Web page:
If you haven’t noticed by now, Bitcoin’s price is going through some serious short-term volatility on the day that the CPI numbers hit. This is not without a good reason. This is arguably one of the most heavily-discussed metrics in the past few months and one that impacts a number of markets.
Before we see why is Bitcoin going crazy every time the CPI gets published, let’s first take a closer look at what this number represents.
What is the Consumer Price Index (CPI)?
Inflation is the hottest economic topic in the past months, and that’s largely because it’s skyrocketing across the world. Although many warned of high inflation being a direct consequence of the massive money printing that was carried out as means of counteracting the consequences of the COVID pandemic, governments around the world still carried out enormous stimulus packages to assist their distressed economies.
Inflation can be characterized as a general increase in prices and a decrease in the purchasing value of money. So, when governments printed trillions of dollars (or their respective currencies), this led to a decrease in their purchasing power (essentially inflating the existing supply with new supply).
The US economy, which is arguably the world’s leading one, is also experiencing high inflation, and the most common way to gauge it is the Consumer Price Index.
According to the US Bureau of Labor Statistics, the Consumer Price Index (CPI) is:
… a measure of the average change over time in the prices paid by urban consumers for a market basket of consumer goods and services.
To be more precise, some of these goods and services included in the basket are food (at home and away), energy, gasoline, electricity, new vehicles, used cars, apparel, medical care, shelter, transportation services, medical care services, and so forth. Therefore, many experts use it as a common way of gauging the level of inflation, although some argue that the actual levels are higher because not all goods are included in this basket.
As CryptoPotato reported, for the month of June 2022, the CPI clocked in at:
- 1.3% increase seasonally adjusted (MoM)
- 9.1% not seasonally adjusted (YoY)
The BBC outlined that May’s inflation (recorded in June) was the highest we’ve seen in 40 years, and the one in June is even higher.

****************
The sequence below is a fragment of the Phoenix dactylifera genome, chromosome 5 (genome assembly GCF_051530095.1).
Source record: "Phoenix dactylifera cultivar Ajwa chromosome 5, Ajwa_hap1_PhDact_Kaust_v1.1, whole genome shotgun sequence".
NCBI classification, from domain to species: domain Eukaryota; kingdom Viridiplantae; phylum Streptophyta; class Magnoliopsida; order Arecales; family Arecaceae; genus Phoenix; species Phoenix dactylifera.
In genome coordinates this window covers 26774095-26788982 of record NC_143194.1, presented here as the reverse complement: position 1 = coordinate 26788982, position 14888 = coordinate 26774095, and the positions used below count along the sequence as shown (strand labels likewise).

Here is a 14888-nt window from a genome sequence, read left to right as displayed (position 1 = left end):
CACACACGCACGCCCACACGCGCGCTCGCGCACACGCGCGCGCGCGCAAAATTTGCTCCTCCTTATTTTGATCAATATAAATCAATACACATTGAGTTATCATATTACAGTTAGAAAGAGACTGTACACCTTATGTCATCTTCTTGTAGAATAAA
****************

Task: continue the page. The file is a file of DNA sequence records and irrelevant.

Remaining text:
Why Does the CPI Matter for Bitcoin’s Price?
The short answer to this is because it’s a trigger in a way where market participants (read traders and investors) adjust their positions accordingly.
The Bureau of Labor Statistics is publishing these numbers transparently, and we know with certainty when the next such event will happen – typically, it’s between the 10th and the 15th of each month the BLS publishes the numbers for the previous month.
In any case, even though there are projections, the market is generally unaware of what the number will be. And the important thing with inflation is that literally, every percentage makes a serious impact because the governments then have to react and take subsequent decisions to combat the increasing inflation.
So, for example, an inflation number higher than the projections could mean that the government would introduce greater rate hikes in their subsequent meetings to curb the rising inflation – something that has an impact on bonds, treasury yields, deposits, and whatnot – all things that market participants have to account for and rebalance their positions accordingly.
Cryptocurrencies are still a niche market with a total capitalization of less than a trillion, and yet, many institutions and big investors are already involved. This means that a smaller portfolio rebalance relative to that of traditional markets could cause a lot more turbulence.
For instance, on July 13th – when the BLS announced the CPI numbers for June 2022, the price of Bitcoin went through a day where the amplitude exceeded 7% – that’s a lot.
In conclusion, the CPI release date is generally a turbulent event, especially when inflation is at the forefront of all economic discussions. It’s something that market participants use to reposition and adjust their portfolios accordingly, and that’s the principal reason why it causes massive volatility in the relatively small Bitcoin market.
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